So Sophie (the girl) is going to visit her grandmother in Vancouver. However, when packing, she can’t find Bear, drawn at first with button eyes and a stitched up mouth. Unable to find him, her dad makes her leave without him (What a terrible father!) Once left alone, the bear becomes “real,” the button eyes becoming just like Sophie’s eyes, the stitched mouth becoming one full of teeth, and everything able to move.

After the set up, each page features a letter, a vocabulary word, and some sort of commentary, while either Sophie or Bear frolic about doing something sort of Canadian, I guess, just missing one another as they adventure through Canada.

That’s the first word, by the way, for the letter A—Adventure. As in, “What a big adventure!”

B is Beluga whale. C is Chowder. And so on.

The artwork remains very impressive, but Frieda Wishinsky’s story didn’t do a whole lot for me. Probably because I learned the alphabet so long ago.

Where’s Walrus? (Scholastic Press; 2011)

Stephen Savage’s picture book Where’s Walrus? is about as pure as a pitcture book can get: It’s a book, and it’s all pictures, not a single word to be found.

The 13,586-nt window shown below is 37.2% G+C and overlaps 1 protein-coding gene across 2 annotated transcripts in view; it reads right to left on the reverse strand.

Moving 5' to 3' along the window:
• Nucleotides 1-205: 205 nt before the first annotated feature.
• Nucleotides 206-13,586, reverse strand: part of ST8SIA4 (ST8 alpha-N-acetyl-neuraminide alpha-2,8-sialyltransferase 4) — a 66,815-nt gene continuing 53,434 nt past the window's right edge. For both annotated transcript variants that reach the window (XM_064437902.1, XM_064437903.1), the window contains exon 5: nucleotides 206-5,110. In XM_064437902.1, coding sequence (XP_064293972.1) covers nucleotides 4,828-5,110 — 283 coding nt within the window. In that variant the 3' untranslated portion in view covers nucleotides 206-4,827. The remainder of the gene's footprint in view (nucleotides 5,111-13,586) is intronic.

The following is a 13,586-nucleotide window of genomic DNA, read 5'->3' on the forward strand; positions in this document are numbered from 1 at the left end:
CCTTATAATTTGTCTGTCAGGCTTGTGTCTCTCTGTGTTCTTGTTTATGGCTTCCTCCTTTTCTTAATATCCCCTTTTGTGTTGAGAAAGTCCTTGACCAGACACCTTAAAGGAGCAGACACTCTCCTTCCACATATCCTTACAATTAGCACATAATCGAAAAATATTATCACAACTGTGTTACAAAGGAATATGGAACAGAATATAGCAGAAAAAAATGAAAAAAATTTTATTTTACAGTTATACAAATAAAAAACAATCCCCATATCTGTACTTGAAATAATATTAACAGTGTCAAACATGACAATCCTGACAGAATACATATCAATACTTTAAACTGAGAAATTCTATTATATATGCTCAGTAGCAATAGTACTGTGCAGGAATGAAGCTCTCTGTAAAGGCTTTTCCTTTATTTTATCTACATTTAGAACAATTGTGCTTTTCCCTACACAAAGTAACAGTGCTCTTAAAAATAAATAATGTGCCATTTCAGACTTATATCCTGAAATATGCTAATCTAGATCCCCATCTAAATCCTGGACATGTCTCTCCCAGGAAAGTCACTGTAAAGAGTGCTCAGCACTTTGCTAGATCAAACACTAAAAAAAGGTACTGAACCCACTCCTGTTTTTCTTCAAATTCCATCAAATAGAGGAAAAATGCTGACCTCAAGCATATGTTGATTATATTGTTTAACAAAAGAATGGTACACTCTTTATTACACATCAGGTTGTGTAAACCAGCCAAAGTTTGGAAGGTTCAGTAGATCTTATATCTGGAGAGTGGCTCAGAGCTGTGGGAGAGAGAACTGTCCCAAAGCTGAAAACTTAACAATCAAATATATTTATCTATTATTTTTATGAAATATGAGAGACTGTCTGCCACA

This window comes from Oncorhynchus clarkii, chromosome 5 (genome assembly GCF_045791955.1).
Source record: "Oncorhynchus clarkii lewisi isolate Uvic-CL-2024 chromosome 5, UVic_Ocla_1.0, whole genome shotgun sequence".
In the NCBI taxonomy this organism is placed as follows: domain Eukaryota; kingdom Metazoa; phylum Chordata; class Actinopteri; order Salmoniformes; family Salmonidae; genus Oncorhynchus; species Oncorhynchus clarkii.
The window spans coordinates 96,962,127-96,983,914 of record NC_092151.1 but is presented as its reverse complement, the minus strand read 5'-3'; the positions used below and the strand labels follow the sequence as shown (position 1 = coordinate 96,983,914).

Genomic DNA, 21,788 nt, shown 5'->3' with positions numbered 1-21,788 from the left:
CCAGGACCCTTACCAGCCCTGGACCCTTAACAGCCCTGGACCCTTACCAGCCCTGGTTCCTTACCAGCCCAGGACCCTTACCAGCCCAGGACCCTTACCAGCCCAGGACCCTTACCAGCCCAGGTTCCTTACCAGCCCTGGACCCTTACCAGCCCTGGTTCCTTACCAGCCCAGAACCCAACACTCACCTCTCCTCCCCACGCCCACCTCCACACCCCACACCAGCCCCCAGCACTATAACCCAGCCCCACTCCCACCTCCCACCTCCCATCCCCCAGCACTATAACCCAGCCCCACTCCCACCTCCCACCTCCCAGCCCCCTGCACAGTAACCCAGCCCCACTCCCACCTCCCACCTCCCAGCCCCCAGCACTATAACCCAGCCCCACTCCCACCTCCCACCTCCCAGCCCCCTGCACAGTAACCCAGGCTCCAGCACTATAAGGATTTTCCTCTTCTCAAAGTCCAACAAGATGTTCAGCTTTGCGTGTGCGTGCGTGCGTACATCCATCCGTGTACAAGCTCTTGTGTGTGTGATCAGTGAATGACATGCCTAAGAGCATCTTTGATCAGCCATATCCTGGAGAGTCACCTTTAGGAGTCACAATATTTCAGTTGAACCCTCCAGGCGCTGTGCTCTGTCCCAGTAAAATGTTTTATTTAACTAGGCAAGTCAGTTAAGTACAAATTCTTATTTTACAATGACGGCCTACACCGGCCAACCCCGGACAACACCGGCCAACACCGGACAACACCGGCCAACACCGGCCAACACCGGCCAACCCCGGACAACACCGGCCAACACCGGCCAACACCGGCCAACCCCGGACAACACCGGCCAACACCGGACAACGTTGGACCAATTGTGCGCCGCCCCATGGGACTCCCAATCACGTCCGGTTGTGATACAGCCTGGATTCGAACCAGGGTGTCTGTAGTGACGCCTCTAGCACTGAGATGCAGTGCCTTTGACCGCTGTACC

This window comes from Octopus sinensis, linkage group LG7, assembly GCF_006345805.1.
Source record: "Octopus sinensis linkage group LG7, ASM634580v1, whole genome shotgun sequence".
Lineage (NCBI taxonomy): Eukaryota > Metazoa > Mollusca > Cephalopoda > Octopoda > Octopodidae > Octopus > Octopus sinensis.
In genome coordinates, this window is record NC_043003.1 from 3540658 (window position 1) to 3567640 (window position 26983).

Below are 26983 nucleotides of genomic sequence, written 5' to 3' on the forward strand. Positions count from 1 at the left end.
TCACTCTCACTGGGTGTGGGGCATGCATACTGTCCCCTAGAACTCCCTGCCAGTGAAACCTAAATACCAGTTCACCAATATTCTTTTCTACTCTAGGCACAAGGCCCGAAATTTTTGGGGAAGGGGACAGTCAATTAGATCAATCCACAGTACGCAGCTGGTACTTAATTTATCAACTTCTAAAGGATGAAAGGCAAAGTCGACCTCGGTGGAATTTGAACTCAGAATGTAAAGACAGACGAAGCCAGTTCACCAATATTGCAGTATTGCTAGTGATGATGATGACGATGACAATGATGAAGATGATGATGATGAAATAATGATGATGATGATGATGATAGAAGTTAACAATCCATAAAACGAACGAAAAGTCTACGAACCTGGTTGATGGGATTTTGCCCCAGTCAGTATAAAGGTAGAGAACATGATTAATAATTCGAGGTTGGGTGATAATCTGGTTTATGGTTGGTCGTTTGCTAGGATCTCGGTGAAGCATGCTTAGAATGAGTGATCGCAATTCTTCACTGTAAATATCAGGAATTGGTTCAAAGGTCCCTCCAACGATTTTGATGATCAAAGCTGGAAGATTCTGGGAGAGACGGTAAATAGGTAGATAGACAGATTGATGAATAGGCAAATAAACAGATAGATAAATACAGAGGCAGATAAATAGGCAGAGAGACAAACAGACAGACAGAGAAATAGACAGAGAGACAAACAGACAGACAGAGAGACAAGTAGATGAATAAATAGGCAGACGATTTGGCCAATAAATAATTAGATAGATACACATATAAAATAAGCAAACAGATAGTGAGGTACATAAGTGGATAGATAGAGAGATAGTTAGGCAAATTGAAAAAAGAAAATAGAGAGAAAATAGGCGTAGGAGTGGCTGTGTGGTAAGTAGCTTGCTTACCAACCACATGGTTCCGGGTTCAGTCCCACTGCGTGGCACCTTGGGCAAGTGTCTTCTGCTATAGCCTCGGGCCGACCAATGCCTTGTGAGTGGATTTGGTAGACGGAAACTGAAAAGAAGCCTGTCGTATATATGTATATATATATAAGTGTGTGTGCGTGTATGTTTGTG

The story is fairly simple, although Savage still adds some slowly increasing tension, a climax and an unexpected twist that changes the characters and their world from their status quo on page one.

So there’s this zoo, and one day while everyone there—including the zookeeper—is napping, Walrus hops out of little pool and makes a break for it.

The zookeeper gives chase, but the Walrus seems to be exceptionally adept at blending in with this surroundings, no doubt helped quite a bit by the prevalence of the color gray in the city, and Savage’s super-simple, icon-like character design.

Because each two-page spread features Walrus in a different disguise, it can be assumed that the zookeeper recognizes him in each and Walrus thus has to move on to the next one, although maybe Walrus is simply trying to stay one stop ahead, and is constantly on the move.

One can see how Walrus is able to lend in with people in a few places, like blending in with the gray-coated fireman, but if the keeper can’t find Walrus hiding in a line of can-can dancers, then I think he needs to spend a little less time at his zoo.